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How to determine if training is the right option?


In today’s complex workplace, it can be difficult to know when to select training as the right method for closing knowledge and skill gaps. Below are 3 key areas for you to consider and determine when training will not be effective.

1.       Training cannot close skill gaps caused by:

Poor morale or attitude - Over the years I have worked with many managers and I am amazed at how many times I’ve been asked to put together training to address their staff’s poor morale or attitude.

Poor policies or procedures – When people aren’t following your companies policies and procedures it doesn’t mean that they don’t know what they are, or lack the skills to adhere to them.

Equipment problems – Not having the right computers, software, office equipment, tools etc will prevent your staff from being effective in their role and achieve your company’s objectives.

Lack of incentives – This one really speaks for itself. However if you take into consideration Maslow’s Hierarchy of needs, people will be motivated by different things. So if you are only offering a gift card as a reward then you might need to rethink what incentives motivate your staff.

2.       Training may not be the most economical solution when:

There are only a few employees affected by the new skill requirement – Sometimes managers can get swept up in the in the notion that they are doing a good deed by providing training. Save your budget and the sanity of your employees and apply the training to only those who really need it.

The need for the skill is only short term – Again if you have a skill that will only be needed for a short period of time, save your budget. Don’t train all your staff, consider having an expert in the team or hiring a contractor with the right skills in the short term.

Training delivers information only and does not build skills: Let’s face it, if it is information only then it is a presentation. Not training.

3.       Training is very ineffective and expensive when:

Training large groups of people in order to correct the behaviour of only a few – Of all of the points in this post this one would be my biggest bug bare. If you’re a sales manager and your people aren’t hitting their numbers, does not automatically mean that all of your sales people don’t know how to close a sale. That is just one example of many I’ve heard.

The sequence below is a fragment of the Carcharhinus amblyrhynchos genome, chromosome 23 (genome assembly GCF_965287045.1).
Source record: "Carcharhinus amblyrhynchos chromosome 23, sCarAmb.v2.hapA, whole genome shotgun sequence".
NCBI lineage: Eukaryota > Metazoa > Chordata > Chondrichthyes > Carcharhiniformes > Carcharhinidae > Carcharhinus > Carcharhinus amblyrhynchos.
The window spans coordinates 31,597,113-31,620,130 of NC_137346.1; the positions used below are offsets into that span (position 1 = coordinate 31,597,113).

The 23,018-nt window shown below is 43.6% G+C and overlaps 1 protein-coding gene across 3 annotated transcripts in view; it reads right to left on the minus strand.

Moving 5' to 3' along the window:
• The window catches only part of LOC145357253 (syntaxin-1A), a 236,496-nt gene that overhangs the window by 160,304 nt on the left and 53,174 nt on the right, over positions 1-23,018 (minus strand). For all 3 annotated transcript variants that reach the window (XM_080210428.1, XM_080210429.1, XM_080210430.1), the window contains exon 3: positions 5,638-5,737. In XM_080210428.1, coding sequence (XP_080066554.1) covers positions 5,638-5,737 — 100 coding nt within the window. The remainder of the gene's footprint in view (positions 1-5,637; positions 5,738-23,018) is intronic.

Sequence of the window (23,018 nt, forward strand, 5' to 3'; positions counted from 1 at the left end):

It is used to try and correct fundamental hiring errors – Sometimes as a manager you just have to admit you hired a dud and take action to move that person on.

Trying to persuade sales professionals to market or sell products that customers don’t want – If you are in touch with your market research and customer feedback then this one shouldn’t be a problem.

Used to try and solve disciplinary problems – This one is a pure management function. Management will at times involve having to be assertive and step in to discipline an employee. It’s never a nice thing to have to do, but don’t try and get a trainer to do this for you.

Attempting to reduce employee turnover or absence from work – The underlying cause of high attrition or absence in a workplace cannot be solved by training those employees in the area where the attrition or absence in happening. Typically it will be coming from another source such as the environment, managers, culture, safety etc. Training in this case can be one of the methods incorporated into the bigger picture, but it cannot be used as the only method to address the problem.

Completing a needs analysis will help you determine if these are the core issues in your workplace and if training is the answer or one part of the solution.

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